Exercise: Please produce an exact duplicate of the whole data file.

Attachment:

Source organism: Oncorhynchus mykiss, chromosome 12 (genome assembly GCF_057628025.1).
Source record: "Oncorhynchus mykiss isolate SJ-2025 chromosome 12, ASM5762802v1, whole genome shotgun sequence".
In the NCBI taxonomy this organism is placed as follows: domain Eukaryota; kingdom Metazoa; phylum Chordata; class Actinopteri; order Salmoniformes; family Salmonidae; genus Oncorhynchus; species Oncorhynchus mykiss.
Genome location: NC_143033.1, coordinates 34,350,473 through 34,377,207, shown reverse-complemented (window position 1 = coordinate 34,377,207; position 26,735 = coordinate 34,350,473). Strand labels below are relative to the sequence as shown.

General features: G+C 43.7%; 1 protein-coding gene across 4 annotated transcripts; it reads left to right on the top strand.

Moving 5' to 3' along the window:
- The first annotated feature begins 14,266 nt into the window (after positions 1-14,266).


Source organism: Oncorhynchus mykiss, chromosome 12 (genome assembly GCF_057628025.1).
Source record: "Oncorhynchus mykiss isolate SJ-2025 chromosome 12, ASM5762802v1, whole genome shotgun sequence".
In the NCBI taxonomy this organism is placed as follows: domain Eukaryota; kingdom Metazoa; phylum Chordata; class Actinopteri; order Salmoniformes; family Salmonidae; genus Oncorhynchus; species Oncorhynchus mykiss.
Genome location: NC_143033.1, coordinates 34,350,473 through 34,377,207, shown reverse-complemented (window position 1 = coordinate 34,377,207; position 26,735 = coordinate 34,350,473). Strand labels below are relative to the sequence as shown.

General features: G+C 43.7%; 1 protein-coding gene across 4 annotated transcripts; it reads left to right on the top strand.

Moving 5' to 3' along the window:
- The first annotated feature begins 14,266 nt into the window (after positions 1-14,266).